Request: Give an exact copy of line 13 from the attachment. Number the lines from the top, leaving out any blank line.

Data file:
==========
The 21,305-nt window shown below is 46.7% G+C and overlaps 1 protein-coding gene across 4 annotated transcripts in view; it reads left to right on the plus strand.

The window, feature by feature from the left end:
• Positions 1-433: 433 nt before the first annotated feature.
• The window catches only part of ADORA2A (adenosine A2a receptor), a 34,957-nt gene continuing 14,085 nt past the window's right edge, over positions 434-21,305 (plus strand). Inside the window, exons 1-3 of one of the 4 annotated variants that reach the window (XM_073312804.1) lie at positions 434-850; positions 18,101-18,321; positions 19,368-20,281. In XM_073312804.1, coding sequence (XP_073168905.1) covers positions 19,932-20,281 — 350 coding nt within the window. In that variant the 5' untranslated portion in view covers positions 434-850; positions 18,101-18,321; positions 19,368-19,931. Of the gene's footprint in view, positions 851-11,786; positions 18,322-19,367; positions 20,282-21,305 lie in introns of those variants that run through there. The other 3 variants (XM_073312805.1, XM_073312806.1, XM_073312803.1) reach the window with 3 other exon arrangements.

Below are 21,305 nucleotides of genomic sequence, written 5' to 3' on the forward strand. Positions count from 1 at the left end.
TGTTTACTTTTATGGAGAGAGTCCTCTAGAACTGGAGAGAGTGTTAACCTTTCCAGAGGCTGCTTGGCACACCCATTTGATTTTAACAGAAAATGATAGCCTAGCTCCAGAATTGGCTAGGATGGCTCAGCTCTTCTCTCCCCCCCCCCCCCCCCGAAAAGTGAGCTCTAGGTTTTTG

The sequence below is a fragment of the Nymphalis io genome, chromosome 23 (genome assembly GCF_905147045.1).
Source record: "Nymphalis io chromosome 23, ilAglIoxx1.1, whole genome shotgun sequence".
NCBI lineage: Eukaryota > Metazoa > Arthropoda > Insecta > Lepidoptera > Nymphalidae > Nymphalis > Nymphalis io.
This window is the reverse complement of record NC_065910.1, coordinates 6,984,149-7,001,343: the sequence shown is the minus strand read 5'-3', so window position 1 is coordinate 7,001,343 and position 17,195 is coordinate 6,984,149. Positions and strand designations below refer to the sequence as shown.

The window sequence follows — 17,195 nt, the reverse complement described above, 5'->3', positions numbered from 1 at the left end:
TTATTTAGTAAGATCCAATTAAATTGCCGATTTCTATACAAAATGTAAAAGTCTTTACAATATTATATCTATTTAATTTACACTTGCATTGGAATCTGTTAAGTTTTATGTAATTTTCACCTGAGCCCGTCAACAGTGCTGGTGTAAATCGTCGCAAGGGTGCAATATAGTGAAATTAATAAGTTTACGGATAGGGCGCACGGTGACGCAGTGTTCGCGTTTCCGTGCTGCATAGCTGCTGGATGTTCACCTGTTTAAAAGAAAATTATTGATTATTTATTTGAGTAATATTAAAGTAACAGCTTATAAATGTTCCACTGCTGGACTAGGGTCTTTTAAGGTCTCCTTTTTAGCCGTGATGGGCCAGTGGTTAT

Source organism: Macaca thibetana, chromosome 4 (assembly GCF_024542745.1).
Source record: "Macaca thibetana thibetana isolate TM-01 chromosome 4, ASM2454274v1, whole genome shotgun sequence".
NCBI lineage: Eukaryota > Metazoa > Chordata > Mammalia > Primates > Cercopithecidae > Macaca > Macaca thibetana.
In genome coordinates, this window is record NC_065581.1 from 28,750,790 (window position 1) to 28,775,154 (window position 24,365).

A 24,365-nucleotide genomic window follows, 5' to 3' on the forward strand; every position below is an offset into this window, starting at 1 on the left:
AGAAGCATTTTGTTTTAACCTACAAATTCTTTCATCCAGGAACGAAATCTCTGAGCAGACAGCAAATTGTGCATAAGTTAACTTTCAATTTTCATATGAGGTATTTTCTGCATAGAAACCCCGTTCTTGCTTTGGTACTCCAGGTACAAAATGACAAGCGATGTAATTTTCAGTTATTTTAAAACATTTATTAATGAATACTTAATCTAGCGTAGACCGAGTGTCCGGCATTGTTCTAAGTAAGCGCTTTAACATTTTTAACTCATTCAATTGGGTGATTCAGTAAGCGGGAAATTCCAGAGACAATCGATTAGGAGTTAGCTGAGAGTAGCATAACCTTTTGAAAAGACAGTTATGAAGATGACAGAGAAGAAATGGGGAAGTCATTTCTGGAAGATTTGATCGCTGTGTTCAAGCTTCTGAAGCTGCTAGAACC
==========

Source organism: Macaca thibetana, chromosome 4 (assembly GCF_024542745.1).